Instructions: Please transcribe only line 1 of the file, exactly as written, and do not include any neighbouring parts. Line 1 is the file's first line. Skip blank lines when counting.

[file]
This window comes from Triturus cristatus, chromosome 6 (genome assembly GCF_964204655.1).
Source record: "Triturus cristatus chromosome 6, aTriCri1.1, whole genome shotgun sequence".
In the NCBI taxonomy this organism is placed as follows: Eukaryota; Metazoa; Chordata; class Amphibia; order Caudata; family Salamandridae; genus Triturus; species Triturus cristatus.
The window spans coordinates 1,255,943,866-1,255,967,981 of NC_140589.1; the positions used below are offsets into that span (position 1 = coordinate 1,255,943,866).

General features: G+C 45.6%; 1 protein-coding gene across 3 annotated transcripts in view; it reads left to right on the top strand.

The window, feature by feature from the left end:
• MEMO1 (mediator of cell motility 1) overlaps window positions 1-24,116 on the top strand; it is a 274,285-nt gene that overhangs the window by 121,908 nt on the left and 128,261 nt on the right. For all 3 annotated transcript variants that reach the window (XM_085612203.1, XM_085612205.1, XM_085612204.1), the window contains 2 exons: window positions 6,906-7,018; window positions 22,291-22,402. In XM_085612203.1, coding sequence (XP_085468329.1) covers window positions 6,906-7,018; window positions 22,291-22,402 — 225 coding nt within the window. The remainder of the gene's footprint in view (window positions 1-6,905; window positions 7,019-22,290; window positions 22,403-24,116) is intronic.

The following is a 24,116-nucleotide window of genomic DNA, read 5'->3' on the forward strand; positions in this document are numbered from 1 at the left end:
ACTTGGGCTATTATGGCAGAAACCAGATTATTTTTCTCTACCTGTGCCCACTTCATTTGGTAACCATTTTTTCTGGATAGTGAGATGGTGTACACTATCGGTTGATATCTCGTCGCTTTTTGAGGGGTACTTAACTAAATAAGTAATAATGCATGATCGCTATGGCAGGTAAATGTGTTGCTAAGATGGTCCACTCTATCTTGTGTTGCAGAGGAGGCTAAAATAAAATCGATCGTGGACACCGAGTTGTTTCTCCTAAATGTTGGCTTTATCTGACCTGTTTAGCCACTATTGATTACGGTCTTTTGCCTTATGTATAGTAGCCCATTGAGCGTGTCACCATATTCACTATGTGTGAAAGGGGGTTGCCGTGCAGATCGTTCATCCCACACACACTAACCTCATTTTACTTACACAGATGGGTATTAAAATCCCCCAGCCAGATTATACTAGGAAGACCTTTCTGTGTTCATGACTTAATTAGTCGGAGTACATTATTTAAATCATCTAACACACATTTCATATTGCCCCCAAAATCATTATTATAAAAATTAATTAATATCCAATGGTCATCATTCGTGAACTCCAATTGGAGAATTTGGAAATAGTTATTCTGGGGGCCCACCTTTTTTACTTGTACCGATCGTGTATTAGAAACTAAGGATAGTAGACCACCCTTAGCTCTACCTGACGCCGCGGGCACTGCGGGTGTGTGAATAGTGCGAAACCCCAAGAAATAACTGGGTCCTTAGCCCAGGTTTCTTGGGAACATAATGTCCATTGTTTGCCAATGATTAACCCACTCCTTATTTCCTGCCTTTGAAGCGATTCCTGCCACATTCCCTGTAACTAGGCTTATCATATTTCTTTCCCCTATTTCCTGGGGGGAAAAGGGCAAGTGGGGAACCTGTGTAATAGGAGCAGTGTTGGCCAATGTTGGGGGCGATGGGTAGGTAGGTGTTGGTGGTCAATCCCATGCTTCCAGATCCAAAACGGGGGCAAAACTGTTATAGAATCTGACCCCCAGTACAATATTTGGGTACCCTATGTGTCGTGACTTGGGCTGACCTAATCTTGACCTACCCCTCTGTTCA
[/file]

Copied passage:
This window comes from Triturus cristatus, chromosome 6 (genome assembly GCF_964204655.1).